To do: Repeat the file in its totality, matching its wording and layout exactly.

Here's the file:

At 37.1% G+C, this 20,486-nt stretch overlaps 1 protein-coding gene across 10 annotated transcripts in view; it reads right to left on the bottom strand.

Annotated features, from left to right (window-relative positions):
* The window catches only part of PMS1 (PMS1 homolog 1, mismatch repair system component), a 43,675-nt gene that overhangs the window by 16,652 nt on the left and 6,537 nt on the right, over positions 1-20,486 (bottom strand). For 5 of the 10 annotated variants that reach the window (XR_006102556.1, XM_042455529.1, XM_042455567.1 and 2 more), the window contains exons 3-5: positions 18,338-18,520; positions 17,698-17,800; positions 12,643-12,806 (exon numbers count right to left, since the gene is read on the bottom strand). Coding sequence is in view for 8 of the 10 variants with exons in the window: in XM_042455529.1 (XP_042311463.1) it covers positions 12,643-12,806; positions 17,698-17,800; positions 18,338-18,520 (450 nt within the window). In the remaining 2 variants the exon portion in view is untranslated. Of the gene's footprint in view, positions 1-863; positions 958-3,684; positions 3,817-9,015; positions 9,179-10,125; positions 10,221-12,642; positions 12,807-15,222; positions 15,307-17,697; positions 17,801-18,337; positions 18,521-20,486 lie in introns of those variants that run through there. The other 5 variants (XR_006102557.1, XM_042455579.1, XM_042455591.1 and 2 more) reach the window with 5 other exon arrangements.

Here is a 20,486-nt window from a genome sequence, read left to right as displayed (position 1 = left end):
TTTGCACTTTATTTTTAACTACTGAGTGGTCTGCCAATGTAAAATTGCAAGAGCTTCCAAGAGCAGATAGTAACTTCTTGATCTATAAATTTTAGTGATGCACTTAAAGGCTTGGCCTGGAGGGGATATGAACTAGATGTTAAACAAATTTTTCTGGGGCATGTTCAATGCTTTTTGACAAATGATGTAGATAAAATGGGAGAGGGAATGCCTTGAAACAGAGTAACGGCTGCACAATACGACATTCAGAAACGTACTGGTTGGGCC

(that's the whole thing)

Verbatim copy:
At 37.1% G+C, this 20,486-nt stretch overlaps 1 protein-coding gene across 10 annotated transcripts in view; it reads right to left on the bottom strand.

Annotated features, from left to right (window-relative positions):
* The window catches only part of PMS1 (PMS1 homolog 1, mismatch repair system component), a 43,675-nt gene that overhangs the window by 16,652 nt on the left and 6,537 nt on the right, over positions 1-20,486 (bottom strand). For 5 of the 10 annotated variants that reach the window (XR_006102556.1, XM_042455529.1, XM_042455567.1 and 2 more), the window contains exons 3-5: positions 18,338-18,520; positions 17,698-17,800; positions 12,643-12,806 (exon numbers count right to left, since the gene is read on the bottom strand). Coding sequence is in view for 8 of the 10 variants with exons in the window: in XM_042455529.1 (XP_042311463.1) it covers positions 12,643-12,806; positions 17,698-17,800; positions 18,338-18,520 (450 nt within the window). In the remaining 2 variants the exon portion in view is untranslated. Of the gene's footprint in view, positions 1-863; positions 958-3,684; positions 3,817-9,015; positions 9,179-10,125; positions 10,221-12,642; positions 12,807-15,222; positions 15,307-17,697; positions 17,801-18,337; positions 18,521-20,486 lie in introns of those variants that run through there. The other 5 variants (XR_006102557.1, XM_042455579.1, XM_042455591.1 and 2 more) reach the window with 5 other exon arrangements.

Here is a 20,486-nt window from a genome sequence, read left to right as displayed (position 1 = left end):
TTTGCACTTTATTTTTAACTACTGAGTGGTCTGCCAATGTAAAATTGCAAGAGCTTCCAAGAGCAGATAGTAACTTCTTGATCTATAAATTTTAGTGATGCACTTAAAGGCTTGGCCTGGAGGGGATATGAACTAGATGTTAAACAAATTTTTCTGGGGCATGTTCAATGCTTTTTGACAAATGATGTAGATAAAATGGGAGAGGGAATGCCTTGAAACAGAGTAACGGCTGCACAATACGACATTCAGAAACGTACTGGTTGGGCC